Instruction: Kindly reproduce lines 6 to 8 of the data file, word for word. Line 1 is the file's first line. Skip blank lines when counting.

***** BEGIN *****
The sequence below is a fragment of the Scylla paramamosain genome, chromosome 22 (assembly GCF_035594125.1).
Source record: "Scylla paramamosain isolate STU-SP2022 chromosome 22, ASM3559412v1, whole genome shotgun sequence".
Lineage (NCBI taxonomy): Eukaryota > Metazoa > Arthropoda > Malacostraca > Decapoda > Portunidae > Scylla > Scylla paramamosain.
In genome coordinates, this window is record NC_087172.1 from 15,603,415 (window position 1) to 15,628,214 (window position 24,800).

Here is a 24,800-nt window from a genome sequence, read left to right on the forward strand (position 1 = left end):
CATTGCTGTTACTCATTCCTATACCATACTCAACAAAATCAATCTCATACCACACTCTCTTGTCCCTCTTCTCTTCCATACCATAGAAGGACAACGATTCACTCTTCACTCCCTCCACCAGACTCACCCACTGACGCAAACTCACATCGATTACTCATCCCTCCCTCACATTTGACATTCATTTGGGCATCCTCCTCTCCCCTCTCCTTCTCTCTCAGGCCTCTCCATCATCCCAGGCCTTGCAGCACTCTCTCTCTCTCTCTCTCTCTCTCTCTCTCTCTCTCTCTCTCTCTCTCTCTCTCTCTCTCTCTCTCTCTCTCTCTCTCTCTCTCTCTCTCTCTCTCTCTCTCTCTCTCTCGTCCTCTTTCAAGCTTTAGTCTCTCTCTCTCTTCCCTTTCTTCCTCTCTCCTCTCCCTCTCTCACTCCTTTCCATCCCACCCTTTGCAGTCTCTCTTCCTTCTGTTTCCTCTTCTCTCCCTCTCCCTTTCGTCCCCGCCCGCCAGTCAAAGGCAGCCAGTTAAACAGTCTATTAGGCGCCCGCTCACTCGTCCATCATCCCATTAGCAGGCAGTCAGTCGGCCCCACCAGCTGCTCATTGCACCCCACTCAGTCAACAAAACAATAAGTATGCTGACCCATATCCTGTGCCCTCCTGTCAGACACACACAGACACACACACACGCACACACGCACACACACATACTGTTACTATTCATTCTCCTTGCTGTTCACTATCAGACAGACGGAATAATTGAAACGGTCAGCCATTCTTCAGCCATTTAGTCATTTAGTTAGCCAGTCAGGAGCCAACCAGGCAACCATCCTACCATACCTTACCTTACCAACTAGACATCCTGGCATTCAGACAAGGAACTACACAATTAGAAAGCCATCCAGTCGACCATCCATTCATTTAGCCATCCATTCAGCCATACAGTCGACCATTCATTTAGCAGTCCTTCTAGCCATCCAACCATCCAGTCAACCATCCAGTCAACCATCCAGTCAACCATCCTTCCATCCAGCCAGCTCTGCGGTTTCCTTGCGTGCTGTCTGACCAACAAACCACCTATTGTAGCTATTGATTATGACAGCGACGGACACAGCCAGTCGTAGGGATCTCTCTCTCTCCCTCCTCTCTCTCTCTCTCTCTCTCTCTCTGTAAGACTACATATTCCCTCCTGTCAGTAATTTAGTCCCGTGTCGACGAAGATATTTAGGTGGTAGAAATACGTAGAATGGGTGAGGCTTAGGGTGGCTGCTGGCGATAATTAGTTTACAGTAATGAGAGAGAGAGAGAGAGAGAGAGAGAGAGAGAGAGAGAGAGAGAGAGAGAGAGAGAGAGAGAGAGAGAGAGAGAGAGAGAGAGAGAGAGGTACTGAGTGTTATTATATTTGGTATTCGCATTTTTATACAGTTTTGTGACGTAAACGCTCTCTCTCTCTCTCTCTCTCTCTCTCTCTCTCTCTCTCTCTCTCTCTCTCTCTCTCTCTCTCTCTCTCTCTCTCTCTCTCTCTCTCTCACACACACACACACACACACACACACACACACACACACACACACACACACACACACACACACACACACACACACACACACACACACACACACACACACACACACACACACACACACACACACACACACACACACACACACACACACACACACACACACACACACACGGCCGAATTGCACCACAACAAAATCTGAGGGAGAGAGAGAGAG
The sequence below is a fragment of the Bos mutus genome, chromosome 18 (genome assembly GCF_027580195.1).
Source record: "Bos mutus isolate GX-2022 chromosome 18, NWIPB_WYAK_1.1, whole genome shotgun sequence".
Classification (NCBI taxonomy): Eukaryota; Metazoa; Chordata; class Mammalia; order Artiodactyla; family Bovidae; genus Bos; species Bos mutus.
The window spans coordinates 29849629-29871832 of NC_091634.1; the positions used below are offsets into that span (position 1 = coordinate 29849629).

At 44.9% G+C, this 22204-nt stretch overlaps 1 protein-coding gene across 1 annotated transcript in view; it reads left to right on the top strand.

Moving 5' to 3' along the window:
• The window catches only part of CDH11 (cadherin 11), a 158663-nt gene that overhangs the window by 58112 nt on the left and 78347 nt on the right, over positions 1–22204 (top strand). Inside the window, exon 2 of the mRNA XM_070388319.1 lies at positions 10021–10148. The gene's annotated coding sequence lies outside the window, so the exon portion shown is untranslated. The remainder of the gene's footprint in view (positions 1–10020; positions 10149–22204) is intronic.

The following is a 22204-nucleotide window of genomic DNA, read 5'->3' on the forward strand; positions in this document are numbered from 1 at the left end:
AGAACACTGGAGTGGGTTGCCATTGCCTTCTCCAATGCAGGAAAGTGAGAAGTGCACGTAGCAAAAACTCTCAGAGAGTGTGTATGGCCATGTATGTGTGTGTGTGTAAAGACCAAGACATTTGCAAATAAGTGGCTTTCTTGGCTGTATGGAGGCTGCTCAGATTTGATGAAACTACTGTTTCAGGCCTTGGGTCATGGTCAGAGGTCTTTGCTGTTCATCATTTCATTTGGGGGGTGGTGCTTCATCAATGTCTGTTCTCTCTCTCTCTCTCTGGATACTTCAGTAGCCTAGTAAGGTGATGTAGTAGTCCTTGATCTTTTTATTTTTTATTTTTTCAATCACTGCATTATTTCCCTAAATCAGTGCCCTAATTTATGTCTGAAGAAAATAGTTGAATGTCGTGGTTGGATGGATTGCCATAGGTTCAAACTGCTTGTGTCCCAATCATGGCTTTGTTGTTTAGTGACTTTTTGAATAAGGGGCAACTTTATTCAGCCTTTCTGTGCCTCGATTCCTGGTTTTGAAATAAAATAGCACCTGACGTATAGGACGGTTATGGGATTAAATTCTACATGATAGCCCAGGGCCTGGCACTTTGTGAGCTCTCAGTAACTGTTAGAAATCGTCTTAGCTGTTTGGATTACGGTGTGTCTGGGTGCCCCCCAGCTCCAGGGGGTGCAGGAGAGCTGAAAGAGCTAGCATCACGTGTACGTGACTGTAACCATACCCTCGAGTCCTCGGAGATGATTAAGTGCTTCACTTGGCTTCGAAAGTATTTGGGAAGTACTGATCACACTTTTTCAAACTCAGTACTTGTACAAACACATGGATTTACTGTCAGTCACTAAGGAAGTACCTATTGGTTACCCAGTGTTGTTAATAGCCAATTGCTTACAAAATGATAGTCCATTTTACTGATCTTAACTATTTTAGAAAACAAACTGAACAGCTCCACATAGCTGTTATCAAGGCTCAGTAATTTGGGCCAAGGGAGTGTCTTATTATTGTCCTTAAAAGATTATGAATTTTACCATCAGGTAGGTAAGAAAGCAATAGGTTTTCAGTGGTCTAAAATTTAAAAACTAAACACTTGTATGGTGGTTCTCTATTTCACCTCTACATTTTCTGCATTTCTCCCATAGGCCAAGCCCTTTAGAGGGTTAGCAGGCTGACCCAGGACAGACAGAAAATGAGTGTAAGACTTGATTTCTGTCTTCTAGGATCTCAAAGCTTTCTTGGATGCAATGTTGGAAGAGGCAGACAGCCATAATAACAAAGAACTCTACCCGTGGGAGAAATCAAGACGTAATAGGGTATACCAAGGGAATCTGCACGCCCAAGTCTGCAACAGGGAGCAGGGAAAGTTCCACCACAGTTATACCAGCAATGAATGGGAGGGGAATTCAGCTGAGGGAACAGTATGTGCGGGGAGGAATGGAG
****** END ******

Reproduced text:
CATTGCTGTTACTCATTCCTATACCATACTCAACAAAATCAATCTCATACCACACTCTCTTGTCCCTCTTCTCTTCCATACCATAGAAGGACAACGATTCACTCTTCACTCCCTCCACCAGACTCACCCACTGACGCAAACTCACATCGATTACTCATCCCTCCCTCACATTTGACATTCATTTGGGCATCCTCCTCTCCCCTCTCCTTCTCTCTCAGGCCTCTCCATCATCCCAGGCCTTGCAGCACTCTCTCTCTCTCTCTCTCTCTCTCTCTCTCTCTCTCTCTCTCTCTCTCTCTCTCTCTCTCTCTCTCTCTCTCTCTCTCTCTCTCTCTCTCTCTCTCTCTCTCTCTCTCTCGTCCTCTTTCAAGCTTTAGTCTCTCTCTCTCTTCCCTTTCTTCCTCTCTCCTCTCCCTCTCTCACTCCTTTCCATCCCACCCTTTGCAGTCTCTCTTCCTTCTGTTTCCTCTTCTCTCCCTCTCCCTTTCGTCCCCGCCCGCCAGTCAAAGGCAGCCAGTTAAACAGTCTATTAGGCGCCCGCTCACTCGTCCATCATCCCATTAGCAGGCAGTCAGTCGGCCCCACCAGCTGCTCATTGCACCCCACTCAGTCAACAAAACAATAAGTATGCTGACCCATATCCTGTGCCCTCCTGTCAGACACACACAGACACACACACACGCACACACGCACACACACATACTGTTACTATTCATTCTCCTTGCTGTTCACTATCAGACAGACGGAATAATTGAAACGGTCAGCCATTCTTCAGCCATTTAGTCATTTAGTTAGCCAGTCAGGAGCCAACCAGGCAACCATCCTACCATACCTTACCTTACCAACTAGACATCCTGGCATTCAGACAAGGAACTACACAATTAGAAAGCCATCCAGTCGACCATCCATTCATTTAGCCATCCATTCAGCCATACAGTCGACCATTCATTTAGCAGTCCTTCTAGCCATCCAACCATCCAGTCAACCATCCAGTCAACCATCCAGTCAACCATCCTTCCATCCAGCCAGCTCTGCGGTTTCCTTGCGTGCTGTCTGACCAACAAACCACCTATTGTAGCTATTGATTATGACAGCGACGGACACAGCCAGTCGTAGGGATCTCTCTCTCTCCCTCCTCTCTCTCTCTCTCTCTCTCTCTCTGTAAGACTACATATTCCCTCCTGTCAGTAATTTAGTCCCGTGTCGACGAAGATATTTAGGTGGTAGAAATACGTAGAATGGGTGAGGCTTAGGGTGGCTGCTGGCGATAATTAGTTTACAGTAATGAGAGAGAGAGAGAGAGAGAGAGAGAGAGAGAGAGAGAGAGAGAGAGAGAGAGAGAGAGAGAGAGAGAGAGAGAGAGAGAGAGAGAGAGGTACTGAGTGTTATTATATTTGGTATTCGCATTTTTATACAGTTTTGTGACGTAAACGCTCTCTCTCTCTCTCTCTCTCTCTCTCTCTCTCTCTCTCTCTCTCTCTCTCTCTCTCTCTCTCTCTCTCTCTCTCTCTCTCTCTCTCTCACACACACACACACACACACACACACACACACACACACACACACACACACACACACACACACACACACACACACACACACACACACACACACACACACACACACACACACACACACACACACACACACACACACACACACACACACACACACACACACACACACACGGCCGAATTGCACCACAACAAAATCTGAGGGAGAGAGAGAGAG
The sequence below is a fragment of the Bos mutus genome, chromosome 18 (genome assembly GCF_027580195.1).
Source record: "Bos mutus isolate GX-2022 chromosome 18, NWIPB_WYAK_1.1, whole genome shotgun sequence".